This time the Rolling Thunder Gil Scott-Heron Review rolled into Guelph Ontario, where you will find the only jazz festival with an academic conference attached to it. Michael New and I were the speakers, chaired by Rob Wallace. Our panel was in the first session, and well attended, so we went into the rest of the sessions worry-free and on an up note. I'd gotten the idea to present a Gil Scott-Heron panel here when I was in Guelph last year to be one of two keynoters along with Jayne Cortez. That year, the outdoor portion of the festival featured a performance in tribute to Gil, so it seemed we'd find a receptive audience there in 2012, as we did.
Later in the day, Rob Wallace teamed up with Joe Sorbara to offer a workshop on John Stevens's book of improvisation exercises. I hadn't known anything about Stevens, so it was a revelation to hear Alan Stanbridge's intro putting Stevens in the context of British improvisation in the 60s and 70s.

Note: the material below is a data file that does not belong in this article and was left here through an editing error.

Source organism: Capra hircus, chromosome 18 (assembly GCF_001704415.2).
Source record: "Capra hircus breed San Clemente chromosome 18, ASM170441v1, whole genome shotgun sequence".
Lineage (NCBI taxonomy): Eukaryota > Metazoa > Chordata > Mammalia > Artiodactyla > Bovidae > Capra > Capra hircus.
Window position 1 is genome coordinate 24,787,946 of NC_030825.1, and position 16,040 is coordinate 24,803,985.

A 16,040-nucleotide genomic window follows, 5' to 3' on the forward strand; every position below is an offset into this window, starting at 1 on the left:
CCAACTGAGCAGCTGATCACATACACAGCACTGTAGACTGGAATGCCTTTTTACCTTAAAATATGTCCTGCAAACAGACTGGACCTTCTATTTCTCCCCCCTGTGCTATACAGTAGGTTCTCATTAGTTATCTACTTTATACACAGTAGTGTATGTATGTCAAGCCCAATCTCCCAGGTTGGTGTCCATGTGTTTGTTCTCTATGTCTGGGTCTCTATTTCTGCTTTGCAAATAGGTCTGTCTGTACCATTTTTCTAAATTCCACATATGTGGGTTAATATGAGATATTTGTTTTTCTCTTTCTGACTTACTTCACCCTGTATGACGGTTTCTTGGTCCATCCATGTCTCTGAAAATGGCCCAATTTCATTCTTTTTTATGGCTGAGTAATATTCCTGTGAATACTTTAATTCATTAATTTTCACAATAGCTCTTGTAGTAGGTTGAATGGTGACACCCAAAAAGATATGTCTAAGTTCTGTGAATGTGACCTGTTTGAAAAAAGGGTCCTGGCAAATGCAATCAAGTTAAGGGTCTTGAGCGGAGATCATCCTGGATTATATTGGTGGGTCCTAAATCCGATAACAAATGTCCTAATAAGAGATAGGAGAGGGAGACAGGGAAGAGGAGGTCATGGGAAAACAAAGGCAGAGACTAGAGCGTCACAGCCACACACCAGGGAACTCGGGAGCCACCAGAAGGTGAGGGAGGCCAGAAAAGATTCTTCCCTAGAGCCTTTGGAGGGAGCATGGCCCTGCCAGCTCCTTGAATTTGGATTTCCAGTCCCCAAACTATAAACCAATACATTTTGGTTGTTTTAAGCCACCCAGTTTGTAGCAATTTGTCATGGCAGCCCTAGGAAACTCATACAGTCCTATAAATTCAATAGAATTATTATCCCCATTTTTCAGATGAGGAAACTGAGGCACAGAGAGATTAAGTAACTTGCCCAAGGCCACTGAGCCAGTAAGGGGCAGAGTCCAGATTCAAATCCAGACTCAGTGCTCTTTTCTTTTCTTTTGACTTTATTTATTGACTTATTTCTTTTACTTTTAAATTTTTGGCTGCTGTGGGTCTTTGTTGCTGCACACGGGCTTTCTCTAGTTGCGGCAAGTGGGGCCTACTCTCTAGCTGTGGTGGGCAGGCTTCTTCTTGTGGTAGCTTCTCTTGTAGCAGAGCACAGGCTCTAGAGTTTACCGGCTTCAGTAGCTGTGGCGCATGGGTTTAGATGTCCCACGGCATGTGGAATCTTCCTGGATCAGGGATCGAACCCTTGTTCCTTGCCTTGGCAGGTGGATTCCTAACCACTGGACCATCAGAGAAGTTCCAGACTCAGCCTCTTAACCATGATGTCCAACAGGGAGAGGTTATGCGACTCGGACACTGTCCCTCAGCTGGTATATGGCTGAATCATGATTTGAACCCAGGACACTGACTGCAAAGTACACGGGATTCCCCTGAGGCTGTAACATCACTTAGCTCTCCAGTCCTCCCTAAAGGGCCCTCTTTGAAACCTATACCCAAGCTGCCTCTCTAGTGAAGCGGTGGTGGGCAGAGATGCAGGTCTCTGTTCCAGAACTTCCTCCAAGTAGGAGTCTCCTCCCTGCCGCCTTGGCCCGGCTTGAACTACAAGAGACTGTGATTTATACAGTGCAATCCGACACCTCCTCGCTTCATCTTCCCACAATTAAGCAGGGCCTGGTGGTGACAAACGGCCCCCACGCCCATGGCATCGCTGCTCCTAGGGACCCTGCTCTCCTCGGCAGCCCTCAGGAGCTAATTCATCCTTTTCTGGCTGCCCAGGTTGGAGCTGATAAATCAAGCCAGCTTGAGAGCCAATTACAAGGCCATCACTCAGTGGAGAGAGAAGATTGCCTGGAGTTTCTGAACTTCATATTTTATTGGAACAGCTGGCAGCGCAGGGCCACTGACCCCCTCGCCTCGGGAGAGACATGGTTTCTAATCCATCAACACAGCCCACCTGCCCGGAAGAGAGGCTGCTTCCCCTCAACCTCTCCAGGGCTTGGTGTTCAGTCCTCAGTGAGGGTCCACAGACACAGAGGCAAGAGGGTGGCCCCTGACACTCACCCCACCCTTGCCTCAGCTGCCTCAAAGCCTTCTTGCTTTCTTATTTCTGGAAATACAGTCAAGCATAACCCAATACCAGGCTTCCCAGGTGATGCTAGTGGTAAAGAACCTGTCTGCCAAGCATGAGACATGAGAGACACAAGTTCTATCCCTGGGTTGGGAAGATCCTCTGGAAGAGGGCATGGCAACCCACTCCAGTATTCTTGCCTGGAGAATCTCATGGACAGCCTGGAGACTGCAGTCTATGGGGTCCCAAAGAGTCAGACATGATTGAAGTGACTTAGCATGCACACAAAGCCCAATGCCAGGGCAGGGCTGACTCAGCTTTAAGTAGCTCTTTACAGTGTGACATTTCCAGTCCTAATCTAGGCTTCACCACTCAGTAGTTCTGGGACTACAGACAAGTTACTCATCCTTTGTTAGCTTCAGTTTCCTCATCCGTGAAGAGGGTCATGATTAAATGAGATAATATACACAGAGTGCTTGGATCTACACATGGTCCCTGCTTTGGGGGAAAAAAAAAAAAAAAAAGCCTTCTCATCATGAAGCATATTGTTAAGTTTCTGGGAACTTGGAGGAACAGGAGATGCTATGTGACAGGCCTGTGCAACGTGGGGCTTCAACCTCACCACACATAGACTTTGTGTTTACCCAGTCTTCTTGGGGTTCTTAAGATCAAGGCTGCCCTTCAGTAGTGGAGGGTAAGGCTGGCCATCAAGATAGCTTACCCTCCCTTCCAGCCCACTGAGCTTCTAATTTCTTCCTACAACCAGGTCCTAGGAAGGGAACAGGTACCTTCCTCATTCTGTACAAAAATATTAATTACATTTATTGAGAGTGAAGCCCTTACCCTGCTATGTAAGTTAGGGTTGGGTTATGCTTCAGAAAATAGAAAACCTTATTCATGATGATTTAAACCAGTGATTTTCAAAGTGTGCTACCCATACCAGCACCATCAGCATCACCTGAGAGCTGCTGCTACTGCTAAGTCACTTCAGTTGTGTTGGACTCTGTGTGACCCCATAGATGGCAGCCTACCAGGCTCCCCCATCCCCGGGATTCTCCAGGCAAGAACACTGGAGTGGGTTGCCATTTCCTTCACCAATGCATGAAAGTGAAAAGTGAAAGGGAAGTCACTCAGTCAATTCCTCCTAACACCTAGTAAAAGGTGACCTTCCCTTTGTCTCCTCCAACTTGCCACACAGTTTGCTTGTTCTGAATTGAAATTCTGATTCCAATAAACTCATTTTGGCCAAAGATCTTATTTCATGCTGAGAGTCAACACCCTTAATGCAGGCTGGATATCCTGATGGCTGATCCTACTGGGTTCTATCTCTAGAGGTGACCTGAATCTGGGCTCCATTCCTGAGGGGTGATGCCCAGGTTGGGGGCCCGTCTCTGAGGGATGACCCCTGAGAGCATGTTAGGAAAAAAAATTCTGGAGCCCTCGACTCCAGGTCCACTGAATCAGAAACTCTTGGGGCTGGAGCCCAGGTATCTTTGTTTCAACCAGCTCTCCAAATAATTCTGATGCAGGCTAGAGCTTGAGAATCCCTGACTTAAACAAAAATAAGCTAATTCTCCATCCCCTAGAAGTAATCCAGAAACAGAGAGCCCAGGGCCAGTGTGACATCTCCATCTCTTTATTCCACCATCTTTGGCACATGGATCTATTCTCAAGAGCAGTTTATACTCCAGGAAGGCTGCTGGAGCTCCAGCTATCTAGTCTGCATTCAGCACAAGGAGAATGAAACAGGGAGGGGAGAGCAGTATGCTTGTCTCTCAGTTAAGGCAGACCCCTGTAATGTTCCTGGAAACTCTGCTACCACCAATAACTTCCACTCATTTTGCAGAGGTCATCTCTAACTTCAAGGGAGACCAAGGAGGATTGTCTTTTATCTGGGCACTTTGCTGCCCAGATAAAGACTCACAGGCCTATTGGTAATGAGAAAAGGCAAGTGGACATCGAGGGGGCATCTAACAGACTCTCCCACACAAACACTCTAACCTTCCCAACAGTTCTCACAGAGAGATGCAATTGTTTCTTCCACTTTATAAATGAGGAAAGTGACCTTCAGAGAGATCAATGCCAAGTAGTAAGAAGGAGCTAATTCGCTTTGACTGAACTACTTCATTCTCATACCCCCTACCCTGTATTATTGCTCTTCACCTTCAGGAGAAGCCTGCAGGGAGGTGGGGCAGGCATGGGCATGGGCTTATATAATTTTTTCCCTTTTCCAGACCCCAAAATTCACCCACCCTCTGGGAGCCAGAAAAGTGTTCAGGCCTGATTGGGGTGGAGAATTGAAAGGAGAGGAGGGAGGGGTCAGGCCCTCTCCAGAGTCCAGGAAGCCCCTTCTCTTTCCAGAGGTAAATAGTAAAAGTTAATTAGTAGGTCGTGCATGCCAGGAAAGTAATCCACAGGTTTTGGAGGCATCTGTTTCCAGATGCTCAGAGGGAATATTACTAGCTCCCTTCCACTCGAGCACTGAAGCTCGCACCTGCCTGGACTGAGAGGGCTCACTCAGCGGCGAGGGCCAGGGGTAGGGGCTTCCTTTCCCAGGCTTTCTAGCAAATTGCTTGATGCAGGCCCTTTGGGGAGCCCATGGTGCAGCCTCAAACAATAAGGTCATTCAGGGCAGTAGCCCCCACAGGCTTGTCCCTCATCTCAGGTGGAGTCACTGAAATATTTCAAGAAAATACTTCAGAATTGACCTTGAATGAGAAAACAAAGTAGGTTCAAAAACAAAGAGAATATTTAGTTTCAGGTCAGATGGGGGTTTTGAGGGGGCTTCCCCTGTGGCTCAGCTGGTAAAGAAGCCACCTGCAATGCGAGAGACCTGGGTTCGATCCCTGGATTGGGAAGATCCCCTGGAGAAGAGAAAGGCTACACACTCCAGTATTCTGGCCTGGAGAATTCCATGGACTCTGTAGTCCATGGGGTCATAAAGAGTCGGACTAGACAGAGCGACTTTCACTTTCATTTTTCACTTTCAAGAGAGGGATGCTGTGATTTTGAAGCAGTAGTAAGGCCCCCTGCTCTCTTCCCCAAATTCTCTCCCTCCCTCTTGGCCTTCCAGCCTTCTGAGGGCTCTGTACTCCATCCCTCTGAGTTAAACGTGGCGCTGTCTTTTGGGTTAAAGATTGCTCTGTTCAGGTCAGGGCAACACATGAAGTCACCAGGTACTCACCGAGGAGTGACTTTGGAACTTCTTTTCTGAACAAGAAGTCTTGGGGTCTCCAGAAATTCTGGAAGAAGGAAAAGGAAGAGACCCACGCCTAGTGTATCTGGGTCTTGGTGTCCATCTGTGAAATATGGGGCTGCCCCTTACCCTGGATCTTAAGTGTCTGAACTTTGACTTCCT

The first evening's performance was by the group Beautiful Tool (the name apparently contributed by cellist Peggy Lee's mother!). I described their music to a friend afterwards as Norah Jones on acid. Mary Margaret O'Hara's front woman act was, at the least, eccentric, and her singing was as beautiful as the tool of the group's name. Especially memorable was a duet featuring Peggy Lee's cello and O'Hara's singing on a radically revamped rendition of "I'm Forever Chasing Rainbows." The group's book includes many intriguing originals. I was really struck by their opening number, "When You Know Why Your're Happy," a studio version of which you can find on an earlier O'Hara CD here.